High-density development requires large land parcels, but fragmented land ownership can impede redevelopment. While earlier compact city development in Sydney occurred on large-scale brownfield sites, redeveloping and re-amalgamating older strata-titled properties is now integral to further densification. The purpose of this study is to examine collective sales activity in one Sydney suburb where multiple strata-titled redevelopments and re-amalgamations have been attempted. The authors explore how owners navigate the process of selling collectively, focusing on their experience of legislation introduced to facilitate this process, the Strata Schemes Development Act 2015 [New South Wales (NSW)].
By reviewing sales listings, development applications and media coverage, and interviewing owners, lawyers and estate agents, the authors map out collective sale activity in a case study area in Sydney’s northwest.
Strata collective sales are slow and difficult to complete, even when planning and market drivers align. Owners find the Strata Scheme Development Act 2015 (NSW) difficult to navigate and it has not prevented strategic blocking attempts by competing developers. The long timelines required to organise collective sales can result in failure if the market shifts in the interim. Nonetheless, owners remain interested in selling collectively.
This case study is important for understanding the barriers to redevelopment to achieve a more compact city. It highlights lessons for other jurisdictions considering similar legislative changes. It also suggests that legislative change alone is insufficient to resolve the planning challenges created by hyper-fragmentation of land through strata-title development.
The research upon which this paper was based was funded by an Australian Research Council grant DP200101744. We would like to thank those people who were generous enough to speak with us about their experiences with collective sales. We would also like to thank two anonymous reviewers for their helpful comments on an earlier version of this paper.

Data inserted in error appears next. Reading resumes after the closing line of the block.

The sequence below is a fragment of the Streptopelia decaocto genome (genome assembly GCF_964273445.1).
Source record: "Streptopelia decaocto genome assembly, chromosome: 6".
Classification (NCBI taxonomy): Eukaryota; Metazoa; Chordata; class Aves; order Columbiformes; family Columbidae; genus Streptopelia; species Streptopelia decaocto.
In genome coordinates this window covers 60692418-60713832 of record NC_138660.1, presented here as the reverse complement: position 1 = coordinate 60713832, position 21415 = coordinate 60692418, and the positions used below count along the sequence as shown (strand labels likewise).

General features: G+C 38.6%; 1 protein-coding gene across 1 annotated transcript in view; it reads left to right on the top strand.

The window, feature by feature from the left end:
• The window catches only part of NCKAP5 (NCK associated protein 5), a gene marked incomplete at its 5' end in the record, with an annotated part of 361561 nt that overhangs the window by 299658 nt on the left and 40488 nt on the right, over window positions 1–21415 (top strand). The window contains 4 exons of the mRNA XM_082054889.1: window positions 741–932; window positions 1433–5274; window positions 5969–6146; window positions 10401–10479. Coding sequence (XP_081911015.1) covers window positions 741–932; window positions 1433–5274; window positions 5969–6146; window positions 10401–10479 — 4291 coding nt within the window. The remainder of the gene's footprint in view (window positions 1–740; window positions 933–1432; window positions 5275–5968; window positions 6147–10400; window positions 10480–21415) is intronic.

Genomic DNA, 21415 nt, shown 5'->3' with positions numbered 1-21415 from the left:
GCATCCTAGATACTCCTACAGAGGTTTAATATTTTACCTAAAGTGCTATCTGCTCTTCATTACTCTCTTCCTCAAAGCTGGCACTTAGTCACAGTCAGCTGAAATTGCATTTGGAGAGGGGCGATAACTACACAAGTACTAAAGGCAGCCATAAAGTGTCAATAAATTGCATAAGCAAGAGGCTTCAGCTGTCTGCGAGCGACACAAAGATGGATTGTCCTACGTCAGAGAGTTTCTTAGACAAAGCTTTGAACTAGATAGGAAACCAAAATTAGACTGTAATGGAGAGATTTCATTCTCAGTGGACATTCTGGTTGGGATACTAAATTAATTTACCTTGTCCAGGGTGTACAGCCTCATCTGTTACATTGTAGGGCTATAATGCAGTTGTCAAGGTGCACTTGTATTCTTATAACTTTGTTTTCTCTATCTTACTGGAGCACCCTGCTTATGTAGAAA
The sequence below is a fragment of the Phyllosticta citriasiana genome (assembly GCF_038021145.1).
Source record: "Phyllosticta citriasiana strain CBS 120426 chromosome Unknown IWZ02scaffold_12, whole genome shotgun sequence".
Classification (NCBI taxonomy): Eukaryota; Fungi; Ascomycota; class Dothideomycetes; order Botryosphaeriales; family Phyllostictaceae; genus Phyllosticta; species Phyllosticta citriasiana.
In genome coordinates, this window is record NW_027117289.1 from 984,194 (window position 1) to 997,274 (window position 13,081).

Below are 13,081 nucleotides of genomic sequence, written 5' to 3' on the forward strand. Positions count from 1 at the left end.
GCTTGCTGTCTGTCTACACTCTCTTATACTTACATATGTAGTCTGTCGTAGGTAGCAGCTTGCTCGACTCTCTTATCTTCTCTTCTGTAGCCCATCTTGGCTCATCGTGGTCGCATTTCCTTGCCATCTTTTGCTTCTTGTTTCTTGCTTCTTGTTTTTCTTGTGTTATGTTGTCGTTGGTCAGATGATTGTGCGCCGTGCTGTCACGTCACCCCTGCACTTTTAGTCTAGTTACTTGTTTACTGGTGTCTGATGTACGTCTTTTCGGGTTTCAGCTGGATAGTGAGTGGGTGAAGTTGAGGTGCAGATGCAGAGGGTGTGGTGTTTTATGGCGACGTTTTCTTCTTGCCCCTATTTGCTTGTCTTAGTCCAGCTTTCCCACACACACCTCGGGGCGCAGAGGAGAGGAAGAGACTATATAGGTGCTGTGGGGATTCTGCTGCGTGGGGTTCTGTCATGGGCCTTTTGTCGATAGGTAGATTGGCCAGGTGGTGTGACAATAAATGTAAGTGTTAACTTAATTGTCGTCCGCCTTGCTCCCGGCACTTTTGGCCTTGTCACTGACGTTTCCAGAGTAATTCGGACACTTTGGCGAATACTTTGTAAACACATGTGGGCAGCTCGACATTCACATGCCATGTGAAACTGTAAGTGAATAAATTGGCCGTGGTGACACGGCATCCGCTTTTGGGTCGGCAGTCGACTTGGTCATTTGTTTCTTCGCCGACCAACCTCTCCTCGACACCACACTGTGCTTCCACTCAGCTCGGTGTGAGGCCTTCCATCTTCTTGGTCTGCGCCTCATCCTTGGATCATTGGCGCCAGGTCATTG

Corrigendum: It has come to the attention of the publisher that the article: Easthope, H., Crommelin, L., Gillon, C., Pinnegar, S., Ruming, K. and Liu, S. (2023), “Redeveloping the compact city: the challenges of strata collective sales”, Journal of Property, Planning and Environmental Law, Vol. ahead-of-print No. ahead-of-print. https://doi.org/10.1108/JPPEL-04-2023-0016, included some text which was legally incorrect. The sentence ‘Meanwhile, Kahu Holdings Pty Ltd and 2-4 Lachlan Avenue Pty Ltd commenced proceedings in the NSW Land and Environment Court (NSWLEC) as dissenting owners’ should read ‘Meanwhile, Kahu Holdings Pty Ltd and 2-4 Lachlan Avenue Pty Ltd joined proceedings in the NSW Land and Environment Court (NSWLEC) as dissenting owners.’ The authors sincerely apologise for this error.
Easthope, H., Crommelin, L., Gillon, C., Pinnegar, S., Ruming, K. and Liu, S. (2024), "Redeveloping the compact city: the challenges of strata collective sales", Journal of Property, Planning and Environmental Law, Vol. 16 No. 1, pp. 51-67. https://doi.org/10.1108/JPPEL-04-2023-0016
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